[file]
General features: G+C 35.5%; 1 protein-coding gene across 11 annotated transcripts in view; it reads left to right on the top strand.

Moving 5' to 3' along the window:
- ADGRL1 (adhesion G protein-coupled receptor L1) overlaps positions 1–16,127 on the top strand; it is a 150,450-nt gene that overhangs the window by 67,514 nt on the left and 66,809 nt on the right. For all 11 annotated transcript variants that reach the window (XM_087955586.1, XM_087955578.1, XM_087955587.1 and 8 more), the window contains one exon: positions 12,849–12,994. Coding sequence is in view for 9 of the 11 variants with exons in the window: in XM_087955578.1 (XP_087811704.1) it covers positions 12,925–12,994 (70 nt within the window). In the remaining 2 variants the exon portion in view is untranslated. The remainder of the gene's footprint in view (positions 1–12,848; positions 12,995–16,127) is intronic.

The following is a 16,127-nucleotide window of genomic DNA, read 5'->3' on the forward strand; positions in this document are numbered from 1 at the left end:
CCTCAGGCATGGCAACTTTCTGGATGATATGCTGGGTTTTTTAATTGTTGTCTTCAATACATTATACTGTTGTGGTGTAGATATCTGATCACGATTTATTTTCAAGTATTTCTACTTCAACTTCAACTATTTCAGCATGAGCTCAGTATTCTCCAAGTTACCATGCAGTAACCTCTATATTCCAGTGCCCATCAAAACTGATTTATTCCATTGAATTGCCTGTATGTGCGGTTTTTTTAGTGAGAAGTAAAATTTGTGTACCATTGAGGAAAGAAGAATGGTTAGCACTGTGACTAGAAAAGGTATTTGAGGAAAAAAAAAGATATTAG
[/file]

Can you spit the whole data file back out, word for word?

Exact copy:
General features: G+C 35.5%; 1 protein-coding gene across 11 annotated transcripts in view; it reads left to right on the top strand.

Moving 5' to 3' along the window:
- ADGRL1 (adhesion G protein-coupled receptor L1) overlaps positions 1–16,127 on the top strand; it is a 150,450-nt gene that overhangs the window by 67,514 nt on the left and 66,809 nt on the right. For all 11 annotated transcript variants that reach the window (XM_087955586.1, XM_087955578.1, XM_087955587.1 and 8 more), the window contains one exon: positions 12,849–12,994. Coding sequence is in view for 9 of the 11 variants with exons in the window: in XM_087955578.1 (XP_087811704.1) it covers positions 12,925–12,994 (70 nt within the window). In the remaining 2 variants the exon portion in view is untranslated. The remainder of the gene's footprint in view (positions 1–12,848; positions 12,995–16,127) is intronic.

The following is a 16,127-nucleotide window of genomic DNA, read 5'->3' on the forward strand; positions in this document are numbered from 1 at the left end:
CCTCAGGCATGGCAACTTTCTGGATGATATGCTGGGTTTTTTAATTGTTGTCTTCAATACATTATACTGTTGTGGTGTAGATATCTGATCACGATTTATTTTCAAGTATTTCTACTTCAACTTCAACTATTTCAGCATGAGCTCAGTATTCTCCAAGTTACCATGCAGTAACCTCTATATTCCAGTGCCCATCAAAACTGATTTATTCCATTGAATTGCCTGTATGTGCGGTTTTTTTAGTGAGAAGTAAAATTTGTGTACCATTGAGGAAAGAAGAATGGTTAGCACTGTGACTAGAAAAGGTATTTGAGGAAAAAAAAAGATATTAG